Here is a retrospective exhibition of the work of Egyptian artist and musician Ahmed Basiony, who was killed during the 2011 political uprisings in Cairo:

Two Quick ‘On & Off’ Questions: Benjamin Oliver

The fourth in our two question series is well, me…Ben Oliver, the conductor of the Workers Union Ensemble! Here goes…

WUE: In what way does your piece respond to the ‘On & Off’ theme?

Ben: In my piece, ZEROS AND ONES, I work with the idea of musical switches that either turn different musical materials ‘on and off’, or transform them in some way. So for example at the beginning of the piece the piano has a descending pattern that turns ‘on’ layers of material, and a high angry chord turns ‘off’ layers of material. As the piece develops switches also reverse, slow down and speed up the music.

WUE: What music are you into at the moment?

Ben: I have a lecture I do about Ives most years at Southampton. I love his music and The Houstatonic at Stockbridge blows my mind every time I hear it!

 

I’m writing a piece for ensemble and poet and the moment and my favourite discovery in researching the piece has been a really tiny piece featuring Kenneth Patchen called Murder Of Two Men By A Young Kid Wearing Lemon Colored Gloves:

Murder Of Two Men By A Young Kid Wearing Lemon Colored Gloves from AdamPellinDeeve on Vimeo.

 

Two Quick ‘On & Off’ Questions: Kate Whitley

With only a few days to our rehearsals start here is the third of our super short interviews leading up to our ‘ON & OFF’ tour (18th-21st February), this time with composer and pianist Kate Whitley.

WUE: In what way does your piece respond to the ‘On & Off’ theme?

Kate: I love the little fragments of sounds in On  And Off And To And Fro, the delicate gestures and ideas that flit by. I tried to explore a similar idea in my piece, although on a totally different sound level! It is a fun piece to respond to because it’s so bold and disjointed.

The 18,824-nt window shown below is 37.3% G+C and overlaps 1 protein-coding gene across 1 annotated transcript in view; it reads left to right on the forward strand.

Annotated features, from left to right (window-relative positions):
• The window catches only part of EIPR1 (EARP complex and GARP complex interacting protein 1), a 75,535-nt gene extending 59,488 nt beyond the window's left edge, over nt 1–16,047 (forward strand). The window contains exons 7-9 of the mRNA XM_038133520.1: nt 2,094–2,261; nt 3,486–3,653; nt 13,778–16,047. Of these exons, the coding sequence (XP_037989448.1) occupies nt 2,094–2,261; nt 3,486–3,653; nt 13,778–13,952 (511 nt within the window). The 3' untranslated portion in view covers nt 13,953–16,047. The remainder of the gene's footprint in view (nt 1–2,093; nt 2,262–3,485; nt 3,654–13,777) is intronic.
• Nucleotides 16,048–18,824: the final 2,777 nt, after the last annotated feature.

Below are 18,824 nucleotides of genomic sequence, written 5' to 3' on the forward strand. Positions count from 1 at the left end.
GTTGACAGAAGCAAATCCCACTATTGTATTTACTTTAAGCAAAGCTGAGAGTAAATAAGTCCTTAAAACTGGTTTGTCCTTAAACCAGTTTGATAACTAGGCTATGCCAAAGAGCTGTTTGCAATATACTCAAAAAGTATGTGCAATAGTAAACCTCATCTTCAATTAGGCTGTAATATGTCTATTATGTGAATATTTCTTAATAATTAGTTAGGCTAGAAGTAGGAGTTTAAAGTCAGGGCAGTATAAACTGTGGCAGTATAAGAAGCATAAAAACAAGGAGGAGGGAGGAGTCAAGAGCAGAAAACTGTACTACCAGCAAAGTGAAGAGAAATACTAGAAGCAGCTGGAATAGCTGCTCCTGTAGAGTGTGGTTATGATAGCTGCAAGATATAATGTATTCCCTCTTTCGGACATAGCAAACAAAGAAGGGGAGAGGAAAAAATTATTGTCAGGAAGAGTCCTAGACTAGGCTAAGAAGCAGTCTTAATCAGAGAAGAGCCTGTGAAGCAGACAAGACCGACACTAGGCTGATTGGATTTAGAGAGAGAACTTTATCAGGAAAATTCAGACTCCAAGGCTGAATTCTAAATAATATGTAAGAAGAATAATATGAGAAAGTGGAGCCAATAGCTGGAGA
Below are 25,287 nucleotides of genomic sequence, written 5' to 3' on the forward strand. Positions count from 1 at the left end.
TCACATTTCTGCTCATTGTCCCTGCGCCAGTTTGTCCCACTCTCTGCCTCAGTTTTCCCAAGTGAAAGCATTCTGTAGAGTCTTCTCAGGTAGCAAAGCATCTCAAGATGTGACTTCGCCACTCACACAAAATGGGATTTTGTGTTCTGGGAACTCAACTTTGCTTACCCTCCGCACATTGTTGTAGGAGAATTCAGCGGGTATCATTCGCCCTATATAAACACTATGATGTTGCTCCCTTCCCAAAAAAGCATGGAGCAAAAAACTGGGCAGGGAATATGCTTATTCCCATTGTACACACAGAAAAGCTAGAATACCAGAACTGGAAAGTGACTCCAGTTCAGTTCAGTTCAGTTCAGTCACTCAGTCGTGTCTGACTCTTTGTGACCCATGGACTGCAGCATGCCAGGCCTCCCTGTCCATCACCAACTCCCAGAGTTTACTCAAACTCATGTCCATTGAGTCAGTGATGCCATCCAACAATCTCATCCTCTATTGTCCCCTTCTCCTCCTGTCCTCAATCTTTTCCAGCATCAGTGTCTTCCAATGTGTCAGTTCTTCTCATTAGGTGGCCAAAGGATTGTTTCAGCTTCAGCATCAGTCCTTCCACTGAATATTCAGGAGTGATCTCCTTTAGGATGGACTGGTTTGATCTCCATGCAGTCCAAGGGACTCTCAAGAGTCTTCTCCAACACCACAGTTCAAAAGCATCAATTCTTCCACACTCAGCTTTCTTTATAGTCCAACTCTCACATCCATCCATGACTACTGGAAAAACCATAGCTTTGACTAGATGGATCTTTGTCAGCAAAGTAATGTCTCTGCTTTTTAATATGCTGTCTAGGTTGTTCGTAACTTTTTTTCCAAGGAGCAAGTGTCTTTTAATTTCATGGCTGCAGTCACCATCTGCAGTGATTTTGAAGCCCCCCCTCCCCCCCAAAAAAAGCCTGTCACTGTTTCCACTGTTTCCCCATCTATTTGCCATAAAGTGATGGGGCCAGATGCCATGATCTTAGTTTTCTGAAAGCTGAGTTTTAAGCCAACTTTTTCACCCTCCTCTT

WUE: What music are you into at the moment?

I am learning some tiny Kurtag pieces at the moment, which has got me really into his music! As well as Jonathan Harvey whose Tombeau de Messaien I am playing in February.

Here is Kurtag performing his amazing Perpetuum Mobile:

Two Quick ‘On & Off’ Questions: Mic Spencer

The second in our series of quick composer questions is Scottish composer Mic Spencer. His new work for us is entitled CLSTRBMB.

WUE: In what way does your piece respond to the ‘On & Off’ theme?

Mic: OK – I’m going to be honest – I didn’t realise I was supposed to be responding to Simon’s piece haha…however – I’d say that the use of megaphones in my piece ties in to an extent with the Steen-Andersen, and I might well be able to think of other ways as I write the programme note tonight!

WUE: What music are you into at the moment?

Mic: Wow! I’ve been revisiting Nono in the light of a friend’s sudden death (who happened to love Luigi’s music); which is off-set by recent purchases of Funkadelic and an album by John Parish and P J Harvey (I have their first collaboration ‘Dance Hall at Louse Point’, bits of which I used to teach in composition modules at the University of Leeds and only just discovered this 2nd collaborative venture over Christmas) – all stimulating stuff, if a tad eclectic!

Thanks Mic. Here is a clip of PJ Harvey and John Parish on the David Letterman Show:

Two Quick ‘On & Off’ Questions: Jay Capperauld

In preparation for our upcoming ‘ON & OFF 2015’ tour we’ve asked the five composers who have written new works to answer two quick questions. We’ll be posting their answers in the coming weeks in the build up to the tour (18th-21st February).
First up is Jay Capperauld who we commissioned to write a new piece for us after he won the Heidi Cupp Award in our inaugural call for works in 2013:

WUE: In what way does your piece, Circumstantial Awareness at Zero-Depth Entry, respond to the ‘On & Off’ theme?

Jay: “On & Off” inspired me to explore the idea of coexisting opposites within one cohesive expression.  In this case, I am attempting to find a level playing field between logic and non-logic – both in a musical and psychological sense – with the intention of allowing each an equal precedence to influence and govern the compositional decisions made in the work.

WUE: What music are you into at the moment?

Jay: At the moment I’m listening to a lot of Birtwistle, Romitelli and Feldman. But I’m probably always subconsciously listening to Ivor Cutler.

Thanks Jay. Here is our favourite Ivor Cutler tune:

https://www.youtube.com/watch?v=dDeniDKVxFc